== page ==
Ingenuity and winning strategies – that was the transfer window in the time of Covid. There were very few cash investments, even top clubs in the Premier League and La Liga were forced to sign players with options to buy next summer, when they have been used to spending €200m or €300m in one pre-season. Juventus, for example, signed Federico Chiesa from Fiorentina for a €2m loan fee to be paid now, €8m payable for the second year of the loan in June 2021, as well as €40m as an obligation to buy in 2022 and another €10m in bonuses to be paid over four years.

An eye-catching payment schedule, but necessary in a market so devoid of cash that Gareth Bale returned to Spurs on loan and Luis Suárez signed for Atlético Madrid from Barcelona on a free transfer. A year ago, those deals would have been unthinkable. Without the virus, Juventus would have offered €100m to Manchester United for Paul Pogba. They had put the money aside but could not invest it in one instalment and so had to give up on the deal.

Other special mentions must go to Juve and Manchester United. The bianconeri acquired the Swedish jewel Dejan Kulusevski in a deal from Atalanta. He was born in 2000, has an incredible future ahead of him and cost €45m with add-ons included. He is so good that Cristiano Ronaldo has already fallen in love with him.

Manchester United, meanwhile, signed the 18-year-old Amad Traoré from Atalanta by investing €30m plus €10m in add-ons. On the morning of deadline day, the United manager, Ole Gunnar Solskjær, told him: “You are a talent for the future, we’ll wait for you.”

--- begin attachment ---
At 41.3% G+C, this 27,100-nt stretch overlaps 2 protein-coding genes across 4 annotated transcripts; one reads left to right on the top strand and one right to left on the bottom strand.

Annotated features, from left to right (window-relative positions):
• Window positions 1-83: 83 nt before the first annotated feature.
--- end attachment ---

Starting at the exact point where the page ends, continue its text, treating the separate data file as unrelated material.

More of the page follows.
Traoré will arrive in Manchester in January. United’s scouting team considers him to be one of the top-three talents born in 2002 in the world despite playing only 25 minutes of Serie A football (during which time he scored).

Everton also deserve to be praised – a manager with not so much money but lots of ideas made a difference. Carlo Ancelotti bombarded players such as James Rodríguez and Allan with phone calls and messages to convince them to join him. He managed to and now he is dreaming of achieving big things with Everton. The Carlo factor made a difference.

All in all, it was a difficult market and very hard for everyone involved. The next summer one could be even worse for those clubs who could lose players on Bosman deals at the end of their contracts. Like a certain Lionel Messi, free to sign a pre-contract with any club in January. They are getting ready in Manchester, just as they are in Paris, but that is a whole different story.